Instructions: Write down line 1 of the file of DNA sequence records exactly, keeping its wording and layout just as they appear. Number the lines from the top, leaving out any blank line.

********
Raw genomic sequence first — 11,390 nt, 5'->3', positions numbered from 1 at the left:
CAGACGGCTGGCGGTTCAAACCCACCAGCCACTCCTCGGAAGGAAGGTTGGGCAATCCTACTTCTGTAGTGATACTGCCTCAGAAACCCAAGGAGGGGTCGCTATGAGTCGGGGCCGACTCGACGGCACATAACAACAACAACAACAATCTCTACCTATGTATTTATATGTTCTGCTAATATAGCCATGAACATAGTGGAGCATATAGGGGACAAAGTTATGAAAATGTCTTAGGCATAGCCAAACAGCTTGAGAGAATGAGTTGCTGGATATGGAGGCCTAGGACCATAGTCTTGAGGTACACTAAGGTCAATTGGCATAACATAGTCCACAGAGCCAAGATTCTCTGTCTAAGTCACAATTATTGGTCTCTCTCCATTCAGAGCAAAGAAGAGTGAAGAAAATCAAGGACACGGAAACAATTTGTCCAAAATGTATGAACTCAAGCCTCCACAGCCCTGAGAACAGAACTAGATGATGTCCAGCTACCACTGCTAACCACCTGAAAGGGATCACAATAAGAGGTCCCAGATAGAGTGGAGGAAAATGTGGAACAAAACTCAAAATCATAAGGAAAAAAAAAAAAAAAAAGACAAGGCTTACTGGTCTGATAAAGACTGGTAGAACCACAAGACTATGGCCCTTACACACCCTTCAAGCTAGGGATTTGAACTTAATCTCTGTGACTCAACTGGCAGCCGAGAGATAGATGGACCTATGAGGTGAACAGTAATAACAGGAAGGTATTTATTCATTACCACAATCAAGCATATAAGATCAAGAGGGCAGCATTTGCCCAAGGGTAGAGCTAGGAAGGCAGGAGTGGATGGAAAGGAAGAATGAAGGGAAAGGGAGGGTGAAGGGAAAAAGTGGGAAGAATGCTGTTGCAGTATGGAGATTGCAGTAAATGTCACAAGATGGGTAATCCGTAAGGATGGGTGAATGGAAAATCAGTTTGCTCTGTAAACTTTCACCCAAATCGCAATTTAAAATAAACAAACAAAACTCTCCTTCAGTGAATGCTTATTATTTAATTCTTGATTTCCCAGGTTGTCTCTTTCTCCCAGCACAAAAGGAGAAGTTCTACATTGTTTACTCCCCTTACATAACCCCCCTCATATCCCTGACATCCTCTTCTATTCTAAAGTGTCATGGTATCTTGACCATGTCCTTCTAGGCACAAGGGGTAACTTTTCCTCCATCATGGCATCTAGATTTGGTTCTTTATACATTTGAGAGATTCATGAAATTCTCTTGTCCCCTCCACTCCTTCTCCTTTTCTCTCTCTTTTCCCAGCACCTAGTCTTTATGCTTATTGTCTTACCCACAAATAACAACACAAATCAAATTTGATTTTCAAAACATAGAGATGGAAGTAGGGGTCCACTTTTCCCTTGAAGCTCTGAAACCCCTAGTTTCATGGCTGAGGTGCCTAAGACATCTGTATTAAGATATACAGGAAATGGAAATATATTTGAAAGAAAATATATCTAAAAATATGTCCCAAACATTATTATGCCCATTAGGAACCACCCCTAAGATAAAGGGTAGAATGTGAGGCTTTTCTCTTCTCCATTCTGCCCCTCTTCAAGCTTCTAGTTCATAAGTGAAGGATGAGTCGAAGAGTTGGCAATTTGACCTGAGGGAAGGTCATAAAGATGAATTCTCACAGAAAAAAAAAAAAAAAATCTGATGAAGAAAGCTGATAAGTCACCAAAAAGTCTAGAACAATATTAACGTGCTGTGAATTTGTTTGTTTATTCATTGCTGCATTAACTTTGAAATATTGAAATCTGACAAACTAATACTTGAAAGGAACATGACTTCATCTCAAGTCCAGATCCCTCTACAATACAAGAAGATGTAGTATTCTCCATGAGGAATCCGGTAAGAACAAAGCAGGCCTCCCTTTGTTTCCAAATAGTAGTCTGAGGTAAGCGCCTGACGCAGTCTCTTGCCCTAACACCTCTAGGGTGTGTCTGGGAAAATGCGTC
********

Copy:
Raw genomic sequence first — 11,390 nt, 5'->3', positions numbered from 1 at the left: